Keep in mind the biblical stories where everything looked terrible, but God had a purpose in it and brought about good: Joseph being sold into slavery, Samuel being raised by Eli the wicked priest, Moses taken from his mother to be raised by Pharaoh’s daughter. Our trust must be completely in the Lord and not in what makes sense to us.

Of course there are legitimate issues where it is clear the husband is making poor choices. When we are considering praying for changes in our husbands’ hearts, I would caution that we can easily be consumed with this and develop a critical spirit toward them.

It is important to lay a necessary groundwork for a careful guard against a critical or condescending spirit in a wife toward her husband. If we are praying in one area after another for a change in a husband’s heart and doing this day after day, it could keep our focus on the perceived failings of our husbands. This would fuel our critical spirits.

To avoid this, I would suggest being careful how we pray. For example, in my situation when I didn’t want us to go into debt for a new roof, I think I was asking the Lord to change Steve’s heart so that he didn’t want to go into debt for the roof. On the other hand, I could have prayed for the Lord to provide the funds for a new roof or another alternative that would keep us from debt. Do you see the subtle difference in those two prayers and how the latter would keep my thoughts off of my unhappiness with the direction Steve was headed?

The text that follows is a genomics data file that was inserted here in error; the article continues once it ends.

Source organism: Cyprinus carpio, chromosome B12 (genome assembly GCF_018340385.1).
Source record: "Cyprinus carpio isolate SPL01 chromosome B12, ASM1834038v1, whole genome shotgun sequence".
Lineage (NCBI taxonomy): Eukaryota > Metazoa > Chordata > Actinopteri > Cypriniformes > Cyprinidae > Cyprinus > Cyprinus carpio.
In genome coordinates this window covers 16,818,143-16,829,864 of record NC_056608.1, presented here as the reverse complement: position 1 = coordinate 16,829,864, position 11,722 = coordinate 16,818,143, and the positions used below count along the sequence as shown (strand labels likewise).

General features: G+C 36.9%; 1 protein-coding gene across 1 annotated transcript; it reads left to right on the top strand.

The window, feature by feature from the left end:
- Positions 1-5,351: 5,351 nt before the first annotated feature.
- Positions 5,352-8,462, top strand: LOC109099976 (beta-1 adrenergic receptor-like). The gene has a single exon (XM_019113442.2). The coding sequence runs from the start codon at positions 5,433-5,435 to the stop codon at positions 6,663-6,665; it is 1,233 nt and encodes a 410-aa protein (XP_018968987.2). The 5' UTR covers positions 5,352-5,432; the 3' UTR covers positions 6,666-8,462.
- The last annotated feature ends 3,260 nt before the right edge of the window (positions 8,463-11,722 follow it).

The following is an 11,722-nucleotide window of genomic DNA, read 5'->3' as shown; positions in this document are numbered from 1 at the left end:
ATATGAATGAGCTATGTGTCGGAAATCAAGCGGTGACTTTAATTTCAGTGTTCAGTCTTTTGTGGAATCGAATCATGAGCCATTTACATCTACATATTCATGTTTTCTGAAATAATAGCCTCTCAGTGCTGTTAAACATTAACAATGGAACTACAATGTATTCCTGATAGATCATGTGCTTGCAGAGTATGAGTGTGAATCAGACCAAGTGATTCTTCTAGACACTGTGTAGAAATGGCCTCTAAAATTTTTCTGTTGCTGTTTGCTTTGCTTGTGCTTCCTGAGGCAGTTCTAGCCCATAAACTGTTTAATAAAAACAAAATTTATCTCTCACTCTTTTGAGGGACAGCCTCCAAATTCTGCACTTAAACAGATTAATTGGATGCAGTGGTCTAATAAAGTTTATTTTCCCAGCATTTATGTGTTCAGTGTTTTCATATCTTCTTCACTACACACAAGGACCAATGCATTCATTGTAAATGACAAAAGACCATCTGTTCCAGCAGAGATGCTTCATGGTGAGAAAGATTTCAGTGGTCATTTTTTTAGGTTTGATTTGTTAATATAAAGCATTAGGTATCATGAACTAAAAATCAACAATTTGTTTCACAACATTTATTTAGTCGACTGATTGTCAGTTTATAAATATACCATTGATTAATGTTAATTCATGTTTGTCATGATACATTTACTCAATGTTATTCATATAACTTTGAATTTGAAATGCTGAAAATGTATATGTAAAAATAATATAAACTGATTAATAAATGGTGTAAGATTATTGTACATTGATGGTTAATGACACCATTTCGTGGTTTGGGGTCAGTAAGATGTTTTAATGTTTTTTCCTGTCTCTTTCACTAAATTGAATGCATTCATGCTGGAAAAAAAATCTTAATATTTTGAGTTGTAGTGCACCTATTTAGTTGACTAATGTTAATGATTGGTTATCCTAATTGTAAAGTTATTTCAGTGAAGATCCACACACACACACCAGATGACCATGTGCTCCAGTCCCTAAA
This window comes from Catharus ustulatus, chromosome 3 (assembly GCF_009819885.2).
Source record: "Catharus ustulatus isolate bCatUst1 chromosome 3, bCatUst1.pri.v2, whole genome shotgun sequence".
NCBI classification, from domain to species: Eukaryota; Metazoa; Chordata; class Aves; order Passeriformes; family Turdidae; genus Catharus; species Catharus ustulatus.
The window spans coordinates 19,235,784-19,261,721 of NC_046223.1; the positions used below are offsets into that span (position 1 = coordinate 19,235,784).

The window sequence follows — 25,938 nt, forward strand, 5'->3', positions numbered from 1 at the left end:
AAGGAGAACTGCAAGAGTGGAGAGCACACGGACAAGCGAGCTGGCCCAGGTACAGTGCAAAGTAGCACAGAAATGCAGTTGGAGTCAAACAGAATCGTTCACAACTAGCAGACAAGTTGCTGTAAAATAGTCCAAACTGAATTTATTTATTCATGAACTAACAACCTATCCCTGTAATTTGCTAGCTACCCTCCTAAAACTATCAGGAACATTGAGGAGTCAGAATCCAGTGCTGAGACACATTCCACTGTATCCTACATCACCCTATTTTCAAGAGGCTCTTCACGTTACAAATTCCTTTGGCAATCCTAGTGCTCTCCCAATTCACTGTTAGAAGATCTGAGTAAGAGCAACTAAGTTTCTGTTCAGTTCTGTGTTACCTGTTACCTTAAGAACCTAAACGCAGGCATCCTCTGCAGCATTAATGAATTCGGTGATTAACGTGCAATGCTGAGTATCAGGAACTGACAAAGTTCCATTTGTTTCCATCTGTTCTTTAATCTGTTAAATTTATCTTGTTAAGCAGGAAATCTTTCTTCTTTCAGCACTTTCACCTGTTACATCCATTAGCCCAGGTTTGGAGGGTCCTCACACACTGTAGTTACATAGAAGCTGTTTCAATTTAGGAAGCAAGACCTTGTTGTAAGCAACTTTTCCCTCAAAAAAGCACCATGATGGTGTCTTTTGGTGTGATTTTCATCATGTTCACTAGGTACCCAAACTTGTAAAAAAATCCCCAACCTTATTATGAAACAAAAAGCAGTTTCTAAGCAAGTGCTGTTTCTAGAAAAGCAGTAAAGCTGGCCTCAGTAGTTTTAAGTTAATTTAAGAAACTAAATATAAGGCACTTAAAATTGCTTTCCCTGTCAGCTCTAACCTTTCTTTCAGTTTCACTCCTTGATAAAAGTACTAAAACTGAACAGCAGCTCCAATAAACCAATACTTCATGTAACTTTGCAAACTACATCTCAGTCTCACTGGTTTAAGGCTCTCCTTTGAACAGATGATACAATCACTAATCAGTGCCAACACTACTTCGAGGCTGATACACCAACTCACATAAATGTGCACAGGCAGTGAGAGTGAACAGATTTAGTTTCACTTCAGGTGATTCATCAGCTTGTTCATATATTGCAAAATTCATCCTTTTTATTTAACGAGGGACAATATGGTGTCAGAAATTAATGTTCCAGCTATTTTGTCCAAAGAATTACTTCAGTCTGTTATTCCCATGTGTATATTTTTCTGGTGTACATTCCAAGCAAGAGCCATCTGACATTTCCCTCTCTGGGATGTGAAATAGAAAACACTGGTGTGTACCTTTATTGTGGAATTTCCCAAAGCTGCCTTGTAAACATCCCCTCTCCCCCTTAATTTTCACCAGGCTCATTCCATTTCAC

What about the mom who didn’t want to have to go back to work? She can petition the Lord to change her husband’s heart, or she could ask the Lord to provide for the family without her having to work. Again, a very subtle difference, but one worth noting.

Proverbs 31:11-12 says, “The heart of her husband doth safely trust in her, so that he shall have no need of spoil. She will do him good and not evil all the days of her life.” Is it possible that by allowing a critical, prideful spirit to develop in my heart toward my husband, I am doing him evil rather than good?

My heart’s desire is that, as wives, we truly learn the role the Lord has for us. Since areas of disagreement are bound to arise between a husband and wife, may we make it a priority to be much in prayer about each of them. May we rest in the Lord even if we don’t see the changes we would like to have happen.